Mill Computing, Inc. Forums The Mill Tools Applications Searching Reply To: Searching

Ivan Godard
Keymaster
Post count: 629

It’s not clear to me why it is taking so long on the Intel.

The data seems small enough that the V.j will stay in the D$1, as will the N.i; there are only 12 lines for N.i and probably only one for the V.j if I have understood the problem. Hence the inner loop has a load (of N.i) and 12 compares and a branch and some overhead, but it shouldn’t be over 64 instructions. That makes 5×2^30 operations, which with a 2.5GHz clock should be under a second.

Hence I have not understood the problem, or you are getting something odd.

First, are you repeating the same N.i for each iteration (as I assume above), or are you following a different linked list each time? If different then you will be memory bound and the timing you give is plausible.

However, the fact that you can cut the time in half doing the compares in SIMD argues that you are not memory bound. One possibility is that you are thrashing in the D$1 or the TLB. If all the N.i addresses are in the same D$1 cache way then you will be using the D$2 cache because of thrashing. Are the addresses used for the N.i commensurate with some stride that might put them all in the same cache way?

Thrashing in the TLB is a different problem. You say that the twelve are in different pages, so you will be touching at least 12 TLB entries, plus whatever gets used for stack and the V.j etc. I don’t know how many TLB entries your Intel has, but if you are using more than are there then you will thrash in the TLB replacement algorithm, which is a known performance problem. You can test this hypothesis by increasing the size N of the N.i list over several runs; if there’s a sudden knee drop in performance at some point going from N to N+1 then you have likely hit the size of the TLB.

Now, to your question about the Mill:

  1. If (as I surmise) you are reusing the same list for each of the 2**24 runs then the data will be brought in only once from memory and will be in cache thereafter. Mill deferred loads (see the Memory talk) will hide some of that first fetch, as will the Intel OOO, but that first run will be at DRAM speed for both machines.
  2. Both machines can thrash in the D$1 if the data are all in the same cache way on the particular machine. Way mappings vary, and most machines (including the Mill) skew the mapping so hitting a bad stride mapping would be just bad luck. The chance of it happening is roughly equal on the two machines.
  3. The TLB issue is a major difference between Mill and Intel architectures. Intel has to check the TLB for every N.i fetch even when the data is in cache; the Mill does not. This is covered in the Memory talk. If the slowness is due to TLB thrash then the Mill will run *much* faster than the Intel. The Mill does have to check protection in the PLB, but the PLB entries cover an entire protection domain, typically the whole program, rather than needing an entry per page, so you won’t thrash.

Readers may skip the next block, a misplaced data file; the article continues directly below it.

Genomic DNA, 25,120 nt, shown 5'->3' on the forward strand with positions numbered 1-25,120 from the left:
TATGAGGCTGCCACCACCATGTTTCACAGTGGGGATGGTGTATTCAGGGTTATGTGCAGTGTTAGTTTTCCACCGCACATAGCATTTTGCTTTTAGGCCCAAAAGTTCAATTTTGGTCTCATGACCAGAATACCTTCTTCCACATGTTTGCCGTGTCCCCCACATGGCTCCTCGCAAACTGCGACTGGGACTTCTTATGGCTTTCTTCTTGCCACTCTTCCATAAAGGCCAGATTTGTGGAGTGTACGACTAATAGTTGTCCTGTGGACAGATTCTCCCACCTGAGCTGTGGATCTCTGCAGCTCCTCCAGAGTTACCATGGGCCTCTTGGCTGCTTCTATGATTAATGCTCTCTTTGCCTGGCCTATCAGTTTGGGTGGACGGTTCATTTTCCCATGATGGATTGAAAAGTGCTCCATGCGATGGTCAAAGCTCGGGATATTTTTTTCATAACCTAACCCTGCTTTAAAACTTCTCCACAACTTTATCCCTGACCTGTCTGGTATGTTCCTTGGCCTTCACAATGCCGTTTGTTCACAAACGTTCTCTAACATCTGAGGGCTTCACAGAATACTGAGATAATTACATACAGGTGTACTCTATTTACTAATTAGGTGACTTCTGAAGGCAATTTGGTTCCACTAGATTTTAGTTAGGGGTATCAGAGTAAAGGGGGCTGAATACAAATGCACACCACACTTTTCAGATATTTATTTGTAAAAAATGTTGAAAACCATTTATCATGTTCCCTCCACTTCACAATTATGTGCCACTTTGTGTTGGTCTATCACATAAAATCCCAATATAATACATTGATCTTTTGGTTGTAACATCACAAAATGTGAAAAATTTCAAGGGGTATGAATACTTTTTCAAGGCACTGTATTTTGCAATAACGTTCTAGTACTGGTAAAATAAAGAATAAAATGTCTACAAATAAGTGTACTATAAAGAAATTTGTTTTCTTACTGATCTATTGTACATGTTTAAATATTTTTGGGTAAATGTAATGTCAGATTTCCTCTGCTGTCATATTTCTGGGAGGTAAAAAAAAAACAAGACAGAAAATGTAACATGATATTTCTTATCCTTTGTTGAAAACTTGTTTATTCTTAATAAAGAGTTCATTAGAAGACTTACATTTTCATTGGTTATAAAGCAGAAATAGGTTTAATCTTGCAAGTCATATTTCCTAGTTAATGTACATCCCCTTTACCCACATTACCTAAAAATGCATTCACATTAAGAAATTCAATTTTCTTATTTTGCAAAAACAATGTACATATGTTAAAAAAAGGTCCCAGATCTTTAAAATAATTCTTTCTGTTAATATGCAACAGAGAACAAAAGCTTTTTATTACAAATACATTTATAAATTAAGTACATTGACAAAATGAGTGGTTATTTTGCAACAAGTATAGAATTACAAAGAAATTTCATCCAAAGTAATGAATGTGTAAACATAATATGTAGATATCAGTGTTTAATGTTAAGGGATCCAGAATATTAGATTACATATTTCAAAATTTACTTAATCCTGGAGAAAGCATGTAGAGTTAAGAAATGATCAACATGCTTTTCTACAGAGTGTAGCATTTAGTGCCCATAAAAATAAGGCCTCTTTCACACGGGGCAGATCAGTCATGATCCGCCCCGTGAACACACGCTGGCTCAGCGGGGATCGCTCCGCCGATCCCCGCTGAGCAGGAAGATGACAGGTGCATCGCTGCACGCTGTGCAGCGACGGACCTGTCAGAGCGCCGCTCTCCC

The speed of the comparison loop on a Mill depends on the vector element count, which in turn depends on the data size (which you don’t give) and the Mill family member involved. Assuming 4-byte data and a mid-range Mill then the vectors will be 16 or 32 bytes, so either 4 or 8 elements, giving three or two iterations for the 12 comparisons. I am assuming that the code doesn’t know there are 12 V.j, but is iterating through a V.j array; if the code statically knows that there are only 12 then you (or rather the compiler) would open-code the comparisons. With software pipelining and again a midrange Mill each iteration will be two cycles. However the iteration count is very short so startup time would be important. At a reasonable guess each set of 12 comparisons using 4-element vectors would take 9 cycles as a loop, and 7 cycles as open code; with 8-element vectors that becomes 7 and 5.

The fetch of the N.i in the outer loop can be fully pipelined, so overall the outer loop iterations should be less than 10 cycles, so say 2^30 cycles for everything. At a 1GHz clock rate (expected for the initial Mills; faster will come later), that’s 250 milliseconds.

This analysis is making rash assumptions about the nature of your problem. I don’t understand why Intel isn’t doing better; the Intel cores are much narrower than a Mill, but they have 2.5X the clock rate which should make up for a lot. TLB thrashing is a plausible explanation but needs to be confirmed.